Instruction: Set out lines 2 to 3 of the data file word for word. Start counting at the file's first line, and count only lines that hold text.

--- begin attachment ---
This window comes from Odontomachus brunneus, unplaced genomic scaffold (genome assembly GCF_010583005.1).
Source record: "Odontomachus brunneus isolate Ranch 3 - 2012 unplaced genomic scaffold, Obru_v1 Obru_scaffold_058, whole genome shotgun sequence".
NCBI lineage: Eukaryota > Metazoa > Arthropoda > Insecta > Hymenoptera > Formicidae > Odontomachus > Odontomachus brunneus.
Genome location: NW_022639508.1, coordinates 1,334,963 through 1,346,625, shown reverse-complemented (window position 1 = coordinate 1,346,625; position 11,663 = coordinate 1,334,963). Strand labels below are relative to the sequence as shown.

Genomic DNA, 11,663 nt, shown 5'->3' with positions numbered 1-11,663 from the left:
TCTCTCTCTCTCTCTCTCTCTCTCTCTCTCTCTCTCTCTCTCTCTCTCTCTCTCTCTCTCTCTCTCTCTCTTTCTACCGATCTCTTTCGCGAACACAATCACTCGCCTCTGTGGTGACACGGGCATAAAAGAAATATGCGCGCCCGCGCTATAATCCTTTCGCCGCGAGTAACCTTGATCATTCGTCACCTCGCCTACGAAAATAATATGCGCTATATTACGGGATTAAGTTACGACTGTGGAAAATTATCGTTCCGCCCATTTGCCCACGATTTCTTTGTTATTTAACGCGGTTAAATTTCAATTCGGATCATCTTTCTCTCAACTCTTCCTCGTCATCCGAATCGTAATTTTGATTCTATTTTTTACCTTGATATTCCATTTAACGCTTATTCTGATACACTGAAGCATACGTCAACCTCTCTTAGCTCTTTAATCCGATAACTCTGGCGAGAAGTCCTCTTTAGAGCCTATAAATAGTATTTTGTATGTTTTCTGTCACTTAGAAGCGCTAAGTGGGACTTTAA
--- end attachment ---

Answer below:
Source record: "Odontomachus brunneus isolate Ranch 3 - 2012 unplaced genomic scaffold, Obru_v1 Obru_scaffold_058, whole genome shotgun sequence".
NCBI lineage: Eukaryota > Metazoa > Arthropoda > Insecta > Hymenoptera > Formicidae > Odontomachus > Odontomachus brunneus.